Story by Petty Officer 2nd Class Austin L Simmons
Utilitiesman 1st Class Jordan Delasalas, left, and Equipment Operator 1st Class Matt Bobinchak, both assigned to Underwater Construction Team (UCT) 1, conduct diver qualification training off the coast of Guantanamo Bay, Cuba, on Feb. 11, 2017. UCT 1 provides a capability for construction, inspection, repair and maintenance of ocean facilities in support of Navy operations. (Photo by Mass Communication Specialist 2nd Class Austin Simmons/ 170211-N-VG873-0152)
As some members of UCT 1 are preparing to deploy, this training helps to improve their unique underwater capabilities and skill sets that will be required on real-world missions.
The goal is to certify both Construction Dive Detachment Alfa (CDD/A) and Construction Dive Detachment Bravo (CDD/B) for their deployments, said Chief Builder Brian A. Strantz, a master diver assigned to UCT 1. It's very unusual for two detachments to train together, due to them always being in different phases of their fleet readiness training plan cycle. However, with delays in CDD/A's home port training opportunities and CDD/B's busy home port training, we decided to combine them.
Nearly every member of UCT 1 will seek qualification in various positions of surface supplied and SCUBA dive sides, including dive supervisor, inside tender, communications and charts and logs.
Several of the Sailors are stepping into relatively new roles, allowing them to gain experience on a broader set of skills.
The most beneficial part has been gaining more qualified personnel, so as a team we are more prepared for the many forthcoming tasks, said Construction Mechanic 2nd Class Ian Lemarbre, a member of UCT 1. I Have been able to improve on my supervisor skills; being able to receive and watch many diving supervisor drills has given me the knowledge to be a better leader and supervisor.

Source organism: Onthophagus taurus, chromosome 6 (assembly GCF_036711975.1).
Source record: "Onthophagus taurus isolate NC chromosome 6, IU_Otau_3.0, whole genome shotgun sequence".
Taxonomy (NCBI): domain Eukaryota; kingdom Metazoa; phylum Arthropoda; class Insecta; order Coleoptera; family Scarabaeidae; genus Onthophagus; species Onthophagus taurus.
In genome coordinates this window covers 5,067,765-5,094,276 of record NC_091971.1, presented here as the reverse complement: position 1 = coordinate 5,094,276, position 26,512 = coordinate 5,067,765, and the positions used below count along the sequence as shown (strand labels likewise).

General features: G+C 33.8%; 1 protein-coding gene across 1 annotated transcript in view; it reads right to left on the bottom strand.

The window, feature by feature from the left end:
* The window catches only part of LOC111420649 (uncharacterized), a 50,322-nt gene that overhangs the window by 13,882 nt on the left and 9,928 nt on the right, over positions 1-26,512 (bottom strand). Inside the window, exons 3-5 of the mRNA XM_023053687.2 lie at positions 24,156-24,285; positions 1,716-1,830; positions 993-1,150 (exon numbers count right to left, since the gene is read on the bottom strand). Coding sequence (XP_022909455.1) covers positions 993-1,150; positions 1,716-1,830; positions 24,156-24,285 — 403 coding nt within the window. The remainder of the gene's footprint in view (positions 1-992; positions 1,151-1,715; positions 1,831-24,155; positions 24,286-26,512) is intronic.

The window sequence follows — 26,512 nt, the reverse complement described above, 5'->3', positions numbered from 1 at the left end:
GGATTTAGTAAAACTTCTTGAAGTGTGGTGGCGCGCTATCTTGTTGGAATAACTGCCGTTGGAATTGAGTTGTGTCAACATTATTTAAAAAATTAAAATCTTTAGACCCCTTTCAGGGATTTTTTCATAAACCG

As members of the Naval Construction Force, the Seabees of UCT 1 are proficient in a variety of construction techniques on land. This training provides them a platform to practice underwater procedures not normally encountered on a daily basis.
This training is extremely important for our detachment, said Lemarbre. It gives us the ability to harness our many skills, especially the ones we don t get to use very often. From the newest diver in the detachment, to the senior divers, we all get the opportunity to receive intense training on all aspects of UCT diving.
Another cornerstone of this year s diver training is the implementation of revision seven of the U.S. Navy Dive Manual.
We are trying to increase everyone s knowledge on the new dive manual revision and basic diving skills; along with underwater cutting, welding and surface decompression diving, said Builder 2nd Class Derek Farias, a member of UCT 1.
Personally, I am learning how to be a more effective and efficient dive supervisor and a generally more proficient diver.
As underwater operations can often be prone to visibility and weather concerns, the ideal climate and sub-surface water conditions of Guantanamo Bay provide an excellent training location.
It s remote, with great visibility for divers to practice their emergency planning skills, said Strantz. It also has great local support from the US Navy to include dive craft, a dive locker, port operations and public works. Additionally, it s a short transit by boat to reach our maximum depths allowed when diving air, which is 190 feet of sea water.
At the conclusion of this year s divers training CDD/A will make final preparations for their deployment to the U.S. 6th Fleet area of operations, while CDD/B will continue into their workup cycle.
UCT 1 provides a capability for construction, inspection, repair and maintenance of ocean facilities in support of Naval operations. They also maintain the capability to support a Fleet Marine Force amphibious assault, subsequent combat service support ashore, and self-defense for the camp and facilities under construction; and in time of emergency or disaster, conduct disaster control and recovery operations.